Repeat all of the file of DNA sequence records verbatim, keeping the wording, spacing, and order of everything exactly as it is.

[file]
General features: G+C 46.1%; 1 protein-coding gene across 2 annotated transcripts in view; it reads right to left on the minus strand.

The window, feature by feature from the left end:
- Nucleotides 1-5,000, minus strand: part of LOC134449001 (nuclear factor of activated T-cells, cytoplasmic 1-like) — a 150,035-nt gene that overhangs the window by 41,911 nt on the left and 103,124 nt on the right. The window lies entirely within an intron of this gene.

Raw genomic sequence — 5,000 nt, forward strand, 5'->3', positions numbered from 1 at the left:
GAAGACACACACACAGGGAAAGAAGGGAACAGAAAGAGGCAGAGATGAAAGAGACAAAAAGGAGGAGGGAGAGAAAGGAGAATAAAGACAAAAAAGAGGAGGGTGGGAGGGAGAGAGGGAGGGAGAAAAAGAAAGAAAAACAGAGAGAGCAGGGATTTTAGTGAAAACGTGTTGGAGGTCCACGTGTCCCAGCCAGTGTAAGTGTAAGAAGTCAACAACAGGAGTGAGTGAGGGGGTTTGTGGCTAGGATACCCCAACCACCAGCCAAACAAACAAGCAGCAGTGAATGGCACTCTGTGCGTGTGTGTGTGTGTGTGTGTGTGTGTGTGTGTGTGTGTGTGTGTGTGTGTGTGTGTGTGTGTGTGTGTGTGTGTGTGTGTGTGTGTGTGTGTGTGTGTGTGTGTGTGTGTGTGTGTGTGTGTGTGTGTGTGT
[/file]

General features: G+C 46.1%; 1 protein-coding gene across 2 annotated transcripts in view; it reads right to left on the minus strand.

The window, feature by feature from the left end:
- Nucleotides 1-5,000, minus strand: part of LOC134449001 (nuclear factor of activated T-cells, cytoplasmic 1-like) — a 150,035-nt gene that overhangs the window by 41,911 nt on the left and 103,124 nt on the right. The window lies entirely within an intron of this gene.

Raw genomic sequence — 5,000 nt, forward strand, 5'->3', positions numbered from 1 at the left:
GAAGACACACACACAGGGAAAGAAGGGAACAGAAAGAGGCAGAGATGAAAGAGACAAAAAGGAGGAGGGAGAGAAAGGAGAATAAAGACAAAAAAGAGGAGGGTGGGAGGGAGAGAGGGAGGGAGAAAAAGAAAGAAAAACAGAGAGAGCAGGGATTTTAGTGAAAACGTGTTGGAGGTCCACGTGTCCCAGCCAGTGTAAGTGTAAGAAGTCAACAACAGGAGTGAGTGAGGGGGTTTGTGGCTAGGATACCCCAACCACCAGCCAAACAAACAAGCAGCAGTGAATGGCACTCTGTGCGTGTGTGTGTGTGTGTGTGTGTGTGTGTGTGTGTGTGTGTGTGTGTGTGTGTGTGTGTGTGTGTGTGTGTGTGTGTGTGTGTGTGTGTGTGTGTGTGTGTGTGTGTGTGTGTGTGTGTGTGTGTGTGTGTGT